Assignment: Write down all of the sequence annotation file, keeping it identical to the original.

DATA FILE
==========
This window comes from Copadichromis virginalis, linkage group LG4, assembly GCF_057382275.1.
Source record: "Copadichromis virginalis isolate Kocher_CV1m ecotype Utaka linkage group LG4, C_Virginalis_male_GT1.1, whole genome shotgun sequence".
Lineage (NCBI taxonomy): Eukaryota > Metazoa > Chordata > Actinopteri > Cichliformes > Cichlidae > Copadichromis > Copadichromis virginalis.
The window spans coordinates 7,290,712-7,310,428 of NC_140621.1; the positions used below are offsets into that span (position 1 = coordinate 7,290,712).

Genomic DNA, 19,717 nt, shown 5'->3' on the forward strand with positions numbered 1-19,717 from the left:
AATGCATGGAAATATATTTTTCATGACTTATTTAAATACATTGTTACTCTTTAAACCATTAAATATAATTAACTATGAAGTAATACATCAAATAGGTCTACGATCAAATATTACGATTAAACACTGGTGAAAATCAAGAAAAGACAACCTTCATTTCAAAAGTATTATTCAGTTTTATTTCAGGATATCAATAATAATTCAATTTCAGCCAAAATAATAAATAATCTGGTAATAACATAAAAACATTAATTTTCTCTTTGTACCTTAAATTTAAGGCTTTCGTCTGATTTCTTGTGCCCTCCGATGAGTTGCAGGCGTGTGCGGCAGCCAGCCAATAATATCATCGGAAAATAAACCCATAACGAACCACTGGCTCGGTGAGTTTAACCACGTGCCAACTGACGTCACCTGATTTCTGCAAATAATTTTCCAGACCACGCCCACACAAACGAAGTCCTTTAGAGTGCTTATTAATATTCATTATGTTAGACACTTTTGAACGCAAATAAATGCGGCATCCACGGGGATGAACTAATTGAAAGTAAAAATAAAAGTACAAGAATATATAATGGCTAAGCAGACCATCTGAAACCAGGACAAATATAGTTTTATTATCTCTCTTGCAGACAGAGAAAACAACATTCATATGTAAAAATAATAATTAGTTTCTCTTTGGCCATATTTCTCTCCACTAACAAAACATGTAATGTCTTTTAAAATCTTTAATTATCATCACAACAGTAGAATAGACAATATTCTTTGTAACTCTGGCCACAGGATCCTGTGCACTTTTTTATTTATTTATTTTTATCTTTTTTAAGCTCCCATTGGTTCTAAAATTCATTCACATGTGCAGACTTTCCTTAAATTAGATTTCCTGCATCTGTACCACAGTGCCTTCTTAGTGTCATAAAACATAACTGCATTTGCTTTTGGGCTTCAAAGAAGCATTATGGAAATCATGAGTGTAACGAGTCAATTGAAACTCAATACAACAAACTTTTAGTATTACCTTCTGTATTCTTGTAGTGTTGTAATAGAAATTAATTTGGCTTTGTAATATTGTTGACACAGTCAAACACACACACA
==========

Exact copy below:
This window comes from Copadichromis virginalis, linkage group LG4, assembly GCF_057382275.1.
Source record: "Copadichromis virginalis isolate Kocher_CV1m ecotype Utaka linkage group LG4, C_Virginalis_male_GT1.1, whole genome shotgun sequence".
Lineage (NCBI taxonomy): Eukaryota > Metazoa > Chordata > Actinopteri > Cichliformes > Cichlidae > Copadichromis > Copadichromis virginalis.
The window spans coordinates 7,290,712-7,310,428 of NC_140621.1; the positions used below are offsets into that span (position 1 = coordinate 7,290,712).

Genomic DNA, 19,717 nt, shown 5'->3' on the forward strand with positions numbered 1-19,717 from the left:
AATGCATGGAAATATATTTTTCATGACTTATTTAAATACATTGTTACTCTTTAAACCATTAAATATAATTAACTATGAAGTAATACATCAAATAGGTCTACGATCAAATATTACGATTAAACACTGGTGAAAATCAAGAAAAGACAACCTTCATTTCAAAAGTATTATTCAGTTTTATTTCAGGATATCAATAATAATTCAATTTCAGCCAAAATAATAAATAATCTGGTAATAACATAAAAACATTAATTTTCTCTTTGTACCTTAAATTTAAGGCTTTCGTCTGATTTCTTGTGCCCTCCGATGAGTTGCAGGCGTGTGCGGCAGCCAGCCAATAATATCATCGGAAAATAAACCCATAACGAACCACTGGCTCGGTGAGTTTAACCACGTGCCAACTGACGTCACCTGATTTCTGCAAATAATTTTCCAGACCACGCCCACACAAACGAAGTCCTTTAGAGTGCTTATTAATATTCATTATGTTAGACACTTTTGAACGCAAATAAATGCGGCATCCACGGGGATGAACTAATTGAAAGTAAAAATAAAAGTACAAGAATATATAATGGCTAAGCAGACCATCTGAAACCAGGACAAATATAGTTTTATTATCTCTCTTGCAGACAGAGAAAACAACATTCATATGTAAAAATAATAATTAGTTTCTCTTTGGCCATATTTCTCTCCACTAACAAAACATGTAATGTCTTTTAAAATCTTTAATTATCATCACAACAGTAGAATAGACAATATTCTTTGTAACTCTGGCCACAGGATCCTGTGCACTTTTTTATTTATTTATTTTTATCTTTTTTAAGCTCCCATTGGTTCTAAAATTCATTCACATGTGCAGACTTTCCTTAAATTAGATTTCCTGCATCTGTACCACAGTGCCTTCTTAGTGTCATAAAACATAACTGCATTTGCTTTTGGGCTTCAAAGAAGCATTATGGAAATCATGAGTGTAACGAGTCAATTGAAACTCAATACAACAAACTTTTAGTATTACCTTCTGTATTCTTGTAGTGTTGTAATAGAAATTAATTTGGCTTTGTAATATTGTTGACACAGTCAAACACACACACA